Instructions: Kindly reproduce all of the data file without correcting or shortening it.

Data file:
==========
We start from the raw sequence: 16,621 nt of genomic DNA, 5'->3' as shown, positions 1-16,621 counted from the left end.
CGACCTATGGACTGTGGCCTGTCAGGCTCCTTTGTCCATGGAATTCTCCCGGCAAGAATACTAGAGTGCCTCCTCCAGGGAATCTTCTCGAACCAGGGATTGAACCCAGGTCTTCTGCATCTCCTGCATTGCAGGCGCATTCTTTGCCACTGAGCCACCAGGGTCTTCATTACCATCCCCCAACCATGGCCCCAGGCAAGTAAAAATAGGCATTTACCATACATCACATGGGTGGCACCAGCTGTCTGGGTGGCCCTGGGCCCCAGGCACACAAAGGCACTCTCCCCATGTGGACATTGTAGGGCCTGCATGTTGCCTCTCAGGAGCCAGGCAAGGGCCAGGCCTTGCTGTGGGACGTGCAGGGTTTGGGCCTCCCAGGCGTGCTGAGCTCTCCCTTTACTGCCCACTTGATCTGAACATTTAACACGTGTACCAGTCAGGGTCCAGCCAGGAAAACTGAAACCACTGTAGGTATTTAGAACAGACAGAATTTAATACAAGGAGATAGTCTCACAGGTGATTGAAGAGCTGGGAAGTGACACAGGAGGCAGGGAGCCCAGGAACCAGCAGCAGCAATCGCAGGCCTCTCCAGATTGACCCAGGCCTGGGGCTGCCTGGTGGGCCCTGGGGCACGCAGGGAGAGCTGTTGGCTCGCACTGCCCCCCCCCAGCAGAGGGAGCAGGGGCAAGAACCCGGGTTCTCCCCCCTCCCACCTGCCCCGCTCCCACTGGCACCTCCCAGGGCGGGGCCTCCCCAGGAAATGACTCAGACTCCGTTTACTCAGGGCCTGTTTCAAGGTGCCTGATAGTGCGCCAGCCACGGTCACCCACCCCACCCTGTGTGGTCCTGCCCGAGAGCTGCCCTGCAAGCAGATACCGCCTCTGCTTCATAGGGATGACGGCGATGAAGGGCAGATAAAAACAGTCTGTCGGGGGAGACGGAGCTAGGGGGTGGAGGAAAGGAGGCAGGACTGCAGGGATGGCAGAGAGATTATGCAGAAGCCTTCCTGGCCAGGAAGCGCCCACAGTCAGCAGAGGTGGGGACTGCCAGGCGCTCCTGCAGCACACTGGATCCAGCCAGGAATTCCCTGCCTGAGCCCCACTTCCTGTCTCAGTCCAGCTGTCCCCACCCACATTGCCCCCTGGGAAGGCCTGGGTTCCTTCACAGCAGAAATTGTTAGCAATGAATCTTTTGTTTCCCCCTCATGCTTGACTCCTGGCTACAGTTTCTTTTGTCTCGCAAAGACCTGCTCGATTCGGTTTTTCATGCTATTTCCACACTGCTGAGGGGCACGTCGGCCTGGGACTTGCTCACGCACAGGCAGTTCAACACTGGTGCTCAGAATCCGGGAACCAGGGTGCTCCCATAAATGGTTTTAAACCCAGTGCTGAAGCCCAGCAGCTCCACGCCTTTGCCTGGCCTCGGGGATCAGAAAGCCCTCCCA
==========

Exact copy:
We start from the raw sequence: 16,621 nt of genomic DNA, 5'->3' as shown, positions 1-16,621 counted from the left end.
CGACCTATGGACTGTGGCCTGTCAGGCTCCTTTGTCCATGGAATTCTCCCGGCAAGAATACTAGAGTGCCTCCTCCAGGGAATCTTCTCGAACCAGGGATTGAACCCAGGTCTTCTGCATCTCCTGCATTGCAGGCGCATTCTTTGCCACTGAGCCACCAGGGTCTTCATTACCATCCCCCAACCATGGCCCCAGGCAAGTAAAAATAGGCATTTACCATACATCACATGGGTGGCACCAGCTGTCTGGGTGGCCCTGGGCCCCAGGCACACAAAGGCACTCTCCCCATGTGGACATTGTAGGGCCTGCATGTTGCCTCTCAGGAGCCAGGCAAGGGCCAGGCCTTGCTGTGGGACGTGCAGGGTTTGGGCCTCCCAGGCGTGCTGAGCTCTCCCTTTACTGCCCACTTGATCTGAACATTTAACACGTGTACCAGTCAGGGTCCAGCCAGGAAAACTGAAACCACTGTAGGTATTTAGAACAGACAGAATTTAATACAAGGAGATAGTCTCACAGGTGATTGAAGAGCTGGGAAGTGACACAGGAGGCAGGGAGCCCAGGAACCAGCAGCAGCAATCGCAGGCCTCTCCAGATTGACCCAGGCCTGGGGCTGCCTGGTGGGCCCTGGGGCACGCAGGGAGAGCTGTTGGCTCGCACTGCCCCCCCCCAGCAGAGGGAGCAGGGGCAAGAACCCGGGTTCTCCCCCCTCCCACCTGCCCCGCTCCCACTGGCACCTCCCAGGGCGGGGCCTCCCCAGGAAATGACTCAGACTCCGTTTACTCAGGGCCTGTTTCAAGGTGCCTGATAGTGCGCCAGCCACGGTCACCCACCCCACCCTGTGTGGTCCTGCCCGAGAGCTGCCCTGCAAGCAGATACCGCCTCTGCTTCATAGGGATGACGGCGATGAAGGGCAGATAAAAACAGTCTGTCGGGGGAGACGGAGCTAGGGGGTGGAGGAAAGGAGGCAGGACTGCAGGGATGGCAGAGAGATTATGCAGAAGCCTTCCTGGCCAGGAAGCGCCCACAGTCAGCAGAGGTGGGGACTGCCAGGCGCTCCTGCAGCACACTGGATCCAGCCAGGAATTCCCTGCCTGAGCCCCACTTCCTGTCTCAGTCCAGCTGTCCCCACCCACATTGCCCCCTGGGAAGGCCTGGGTTCCTTCACAGCAGAAATTGTTAGCAATGAATCTTTTGTTTCCCCCTCATGCTTGACTCCTGGCTACAGTTTCTTTTGTCTCGCAAAGACCTGCTCGATTCGGTTTTTCATGCTATTTCCACACTGCTGAGGGGCACGTCGGCCTGGGACTTGCTCACGCACAGGCAGTTCAACACTGGTGCTCAGAATCCGGGAACCAGGGTGCTCCCATAAATGGTTTTAAACCCAGTGCTGAAGCCCAGCAGCTCCACGCCTTTGCCTGGCCTCGGGGATCAGAAAGCCCTCCCA